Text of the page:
Why You Might Not Be Achieving Your Goals

A quick reminder to not neglect your dreams


Isabella Lahoue

3 years ago | 1 min read

Maybe you decided, whether on New Years Day, 5 years ago, or yesterday, that you’d like to achieve a big personal goal.

By this I mean it is something that is out of your comfort zone, requires consistent efforts for an extended period, and some kind of measurable achievement (i.e. losing X pounds, earning X dollars from doing Y, writing X articles over Y time, etc.).

You wrote down what you wanted to do, or maybe you told someone about it. A friend, a family member.

At first, you were making great progress towards your goal, and it felt like you really could achieve it. You were on a visualization high.

But eventually — it could’ve been days, weeks, or even hours — you just forgot about your goal.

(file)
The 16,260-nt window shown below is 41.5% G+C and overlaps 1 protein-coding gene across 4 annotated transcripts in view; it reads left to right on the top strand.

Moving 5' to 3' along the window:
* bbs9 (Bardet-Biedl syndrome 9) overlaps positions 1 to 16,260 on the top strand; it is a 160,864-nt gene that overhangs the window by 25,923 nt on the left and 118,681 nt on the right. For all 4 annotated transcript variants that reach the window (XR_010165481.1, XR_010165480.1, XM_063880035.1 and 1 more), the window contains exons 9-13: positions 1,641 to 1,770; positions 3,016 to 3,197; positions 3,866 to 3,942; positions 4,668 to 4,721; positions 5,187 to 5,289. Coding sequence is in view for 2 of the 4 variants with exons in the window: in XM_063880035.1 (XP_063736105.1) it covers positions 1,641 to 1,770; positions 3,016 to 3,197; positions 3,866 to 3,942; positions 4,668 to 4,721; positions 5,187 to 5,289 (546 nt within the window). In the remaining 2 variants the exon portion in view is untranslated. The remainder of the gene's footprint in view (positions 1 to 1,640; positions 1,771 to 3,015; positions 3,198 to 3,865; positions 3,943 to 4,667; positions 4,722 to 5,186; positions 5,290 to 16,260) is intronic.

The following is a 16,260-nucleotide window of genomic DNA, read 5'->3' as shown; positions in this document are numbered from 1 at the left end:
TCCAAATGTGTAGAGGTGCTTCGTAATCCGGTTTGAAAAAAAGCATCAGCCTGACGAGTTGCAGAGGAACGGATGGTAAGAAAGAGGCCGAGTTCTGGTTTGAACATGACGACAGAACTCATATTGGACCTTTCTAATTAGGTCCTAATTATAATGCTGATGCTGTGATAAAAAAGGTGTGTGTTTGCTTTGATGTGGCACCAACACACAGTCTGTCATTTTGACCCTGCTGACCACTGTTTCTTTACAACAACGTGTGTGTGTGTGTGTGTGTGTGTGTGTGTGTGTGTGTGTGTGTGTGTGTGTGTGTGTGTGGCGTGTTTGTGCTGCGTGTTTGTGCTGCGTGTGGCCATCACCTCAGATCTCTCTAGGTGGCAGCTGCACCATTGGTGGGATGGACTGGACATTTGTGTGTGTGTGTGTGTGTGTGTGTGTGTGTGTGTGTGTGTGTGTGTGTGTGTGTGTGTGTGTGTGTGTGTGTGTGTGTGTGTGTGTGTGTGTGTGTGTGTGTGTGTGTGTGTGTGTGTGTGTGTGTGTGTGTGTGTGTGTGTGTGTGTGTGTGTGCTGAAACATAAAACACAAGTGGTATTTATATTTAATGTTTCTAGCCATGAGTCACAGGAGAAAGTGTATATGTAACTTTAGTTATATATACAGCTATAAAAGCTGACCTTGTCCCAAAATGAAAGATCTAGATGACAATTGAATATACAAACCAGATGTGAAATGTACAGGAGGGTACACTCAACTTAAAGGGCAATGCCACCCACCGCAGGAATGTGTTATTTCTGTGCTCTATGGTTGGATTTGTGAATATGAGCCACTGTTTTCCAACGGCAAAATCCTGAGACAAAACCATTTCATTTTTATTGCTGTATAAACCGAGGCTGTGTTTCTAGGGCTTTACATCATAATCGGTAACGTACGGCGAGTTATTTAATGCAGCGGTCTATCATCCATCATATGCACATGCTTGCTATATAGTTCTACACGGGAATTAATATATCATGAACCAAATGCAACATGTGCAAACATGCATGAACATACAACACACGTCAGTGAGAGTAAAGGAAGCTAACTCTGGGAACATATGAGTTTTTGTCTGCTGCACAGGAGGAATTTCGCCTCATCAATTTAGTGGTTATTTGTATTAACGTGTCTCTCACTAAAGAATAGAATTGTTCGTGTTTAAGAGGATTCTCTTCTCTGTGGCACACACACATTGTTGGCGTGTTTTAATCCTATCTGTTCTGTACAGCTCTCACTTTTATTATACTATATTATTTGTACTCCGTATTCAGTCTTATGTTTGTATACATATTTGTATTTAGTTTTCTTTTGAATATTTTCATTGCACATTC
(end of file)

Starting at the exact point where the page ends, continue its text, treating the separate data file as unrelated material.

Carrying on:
You weren’t making a consistent effort anymore, and even though you still wanted this particular thing, you just gave up. Why?

You stopped writing down your goals regularly.

Heck, you stopped looking at your goals.

You stopped thinking about them.

And they essentially disappeared.

Goal-setting is always an euphoric experience for me, especially when taking the time to visualize what my life will be like once those goals are achieved. But if I’m not regularly tapping into that experience as a reminder, I won’t be as motivated to continue building the habits that will get me there.

When you write down or read your goals every day or at least once a week, you’re unlikely to forget them. Steve Harvey credits his success in part to the fact that he read over his list of goals every morning and every night.

Visualization is a proven technique for achieving your goals faster, and it’s no wonder so many gurus and celebrities swear by it. It’s a powerful tool that allows you to see yourself where you want to be and motivates you to take the necessary actions to get there.

Don’t let your dreams burn out because you’ve neglected to fuel them. Keep the fire burning until you have what you want.

This article was originally published by Isabella lahoue on medium.


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Isabella Lahoue







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